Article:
Williams was the first player to speak following the confirmation of the team’s playoff berth. “It was pretty nerve-wracking, coming down to the wire. Guys on our team pulled together, and we beat the best team in our division three times to get us to where we are.”
“Bring them on!” cheered Williams when I asked if his team was ready to face the Moose in the playoffs. “Every we play them, it seems like it’s playoff hockey. So, it’s going to be a good series.”
I returned to the press box to pack up my laptop, hitting “F5” just one more time to see that the Battalion had secured their spot into the Eastern Conference Final by holding off Mississauga 3-2. I haven’t lived in Brampton for over 20 years, but having grown up in the city – spending 12 years of my childhood there, they are my sentimental favourites.
I couldn’t help but once again marvel at the technology available to us in the present-day world of real-time updates, and reflected back on what “scoreboard watching” was like, say 20 years ago.
For fans of the NFL, remember when NBC and CBS displayed nothing more than a “10-minute” ticker? These days, a 10-minute refresh rate seems older than many of the dinosaur exhibits at the Royal Ontario Museum. Tune in a football game on CBS or FOX, and you’ll see not only the real-time score of the game being broadcast, but a continuous scroll-ticker of the out-of-town results – with not only the scores, but the players’ statistics.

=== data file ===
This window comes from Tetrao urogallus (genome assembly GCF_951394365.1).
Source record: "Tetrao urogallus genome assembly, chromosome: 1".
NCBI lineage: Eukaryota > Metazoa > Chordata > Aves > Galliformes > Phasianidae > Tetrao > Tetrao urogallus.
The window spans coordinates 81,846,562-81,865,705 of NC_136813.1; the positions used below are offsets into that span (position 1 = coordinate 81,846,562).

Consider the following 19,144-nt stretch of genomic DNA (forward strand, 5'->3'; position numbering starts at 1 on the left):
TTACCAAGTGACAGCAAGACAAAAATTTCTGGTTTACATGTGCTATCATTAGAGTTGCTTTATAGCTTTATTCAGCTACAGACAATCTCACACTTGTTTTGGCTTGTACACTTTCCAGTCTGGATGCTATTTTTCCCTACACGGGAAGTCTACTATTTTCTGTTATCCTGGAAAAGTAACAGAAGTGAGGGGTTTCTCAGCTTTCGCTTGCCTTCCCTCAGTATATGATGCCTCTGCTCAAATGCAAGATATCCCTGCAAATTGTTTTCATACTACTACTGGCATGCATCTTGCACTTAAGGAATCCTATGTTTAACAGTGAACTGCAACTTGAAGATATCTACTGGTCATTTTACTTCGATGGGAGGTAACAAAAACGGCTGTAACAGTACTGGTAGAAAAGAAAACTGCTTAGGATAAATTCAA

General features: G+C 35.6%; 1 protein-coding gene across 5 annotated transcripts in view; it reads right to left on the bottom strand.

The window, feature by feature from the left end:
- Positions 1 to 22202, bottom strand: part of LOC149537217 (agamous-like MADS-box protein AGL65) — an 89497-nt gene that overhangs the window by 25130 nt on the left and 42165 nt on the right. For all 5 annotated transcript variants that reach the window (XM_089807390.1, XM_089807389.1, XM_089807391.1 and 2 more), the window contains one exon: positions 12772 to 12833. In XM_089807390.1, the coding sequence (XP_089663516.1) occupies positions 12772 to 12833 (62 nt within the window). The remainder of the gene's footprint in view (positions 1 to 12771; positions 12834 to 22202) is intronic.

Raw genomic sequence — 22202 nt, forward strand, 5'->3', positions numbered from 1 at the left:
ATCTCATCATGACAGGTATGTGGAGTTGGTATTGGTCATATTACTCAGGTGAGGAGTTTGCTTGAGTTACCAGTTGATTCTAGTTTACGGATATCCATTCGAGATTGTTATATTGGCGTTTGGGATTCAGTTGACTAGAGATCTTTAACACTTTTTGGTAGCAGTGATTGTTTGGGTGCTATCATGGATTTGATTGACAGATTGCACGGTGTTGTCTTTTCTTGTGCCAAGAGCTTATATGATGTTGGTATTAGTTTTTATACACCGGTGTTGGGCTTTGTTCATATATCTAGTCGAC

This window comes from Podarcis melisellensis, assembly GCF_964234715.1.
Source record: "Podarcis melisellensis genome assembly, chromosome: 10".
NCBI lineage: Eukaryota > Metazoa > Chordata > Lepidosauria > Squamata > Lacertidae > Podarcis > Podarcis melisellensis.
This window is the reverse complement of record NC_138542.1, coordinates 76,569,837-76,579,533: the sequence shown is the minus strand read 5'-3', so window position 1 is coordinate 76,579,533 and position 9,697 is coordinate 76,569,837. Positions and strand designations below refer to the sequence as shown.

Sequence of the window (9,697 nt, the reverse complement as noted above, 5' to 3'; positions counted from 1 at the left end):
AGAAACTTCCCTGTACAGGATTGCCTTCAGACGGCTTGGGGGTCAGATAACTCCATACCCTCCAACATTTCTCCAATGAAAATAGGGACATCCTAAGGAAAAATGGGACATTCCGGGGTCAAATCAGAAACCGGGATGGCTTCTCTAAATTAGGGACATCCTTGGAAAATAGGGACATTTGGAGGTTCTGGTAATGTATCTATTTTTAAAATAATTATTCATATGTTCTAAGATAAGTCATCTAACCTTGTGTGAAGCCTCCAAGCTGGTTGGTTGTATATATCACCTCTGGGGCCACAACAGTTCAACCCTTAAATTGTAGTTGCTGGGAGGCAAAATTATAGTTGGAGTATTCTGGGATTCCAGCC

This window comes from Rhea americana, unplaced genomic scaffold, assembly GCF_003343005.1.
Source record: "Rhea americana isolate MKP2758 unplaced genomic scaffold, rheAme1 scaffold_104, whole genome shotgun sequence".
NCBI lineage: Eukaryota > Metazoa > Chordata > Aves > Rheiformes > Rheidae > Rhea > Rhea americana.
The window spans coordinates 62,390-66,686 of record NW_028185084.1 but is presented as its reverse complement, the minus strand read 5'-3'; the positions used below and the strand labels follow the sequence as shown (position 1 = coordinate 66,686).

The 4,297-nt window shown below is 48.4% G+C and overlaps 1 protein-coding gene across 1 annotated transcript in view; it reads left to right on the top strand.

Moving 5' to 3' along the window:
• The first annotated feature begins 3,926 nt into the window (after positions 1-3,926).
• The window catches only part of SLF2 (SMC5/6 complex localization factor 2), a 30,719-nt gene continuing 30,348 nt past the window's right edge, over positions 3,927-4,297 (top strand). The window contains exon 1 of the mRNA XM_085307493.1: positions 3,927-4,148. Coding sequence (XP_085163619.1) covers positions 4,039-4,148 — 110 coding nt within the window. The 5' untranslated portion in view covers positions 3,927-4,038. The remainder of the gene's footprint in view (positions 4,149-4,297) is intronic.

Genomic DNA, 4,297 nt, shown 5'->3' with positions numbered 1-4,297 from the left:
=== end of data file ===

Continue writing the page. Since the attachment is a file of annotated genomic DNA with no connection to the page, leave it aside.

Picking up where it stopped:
It’s ‘refreshing’ to think that technology has evolved so exponentially, for us sports fans.
Sami Jo Small and Vicky Sunohara, who both played on the 2002 gold-medal winning women’s hockey team in Salt Lake City, were in attendance at last night’s game. Sunohara is among many pundits who applaud the recent amendment to the Hockey Hall of Fame by-laws to allow the induction of women, beginning in 2010. “It’s awesome! We’ve been wanting this for a long time. It’s such a great honour, and it’s going to be exciting to see who’s going to be first!”
Small, sporting her new engagement ring from her betrothed – Team Canada sledge hockey player Billy Bridges – has been keeping a close eye on the Womens’ World Championships in Finland. “Jayna Hefford, Jennifer Botterill and Caroline Ouellette are leading the way for Canada. It bodes well for the finals (against the U.S) on Sunday.”
While critics of the women’s game still view this tournament, and the Olympics, as a two-horse race between Canada and the U.S., Small is unapologetic. “The gap between the North American teams and European teams may be increasing, but I don’t think Canada should ever justify being the best in the world. I think sometimes people want to knock them off their pedestal, but as a Canadian fan I want them to win the World Championships. If they win 10-0, that’s great.”
Rob Del Mundo is the author of Blue And White Beat, and will be blogging at TMLfans.ca throughout Marlies playoff run, as well as the Stanley Cup playoffs.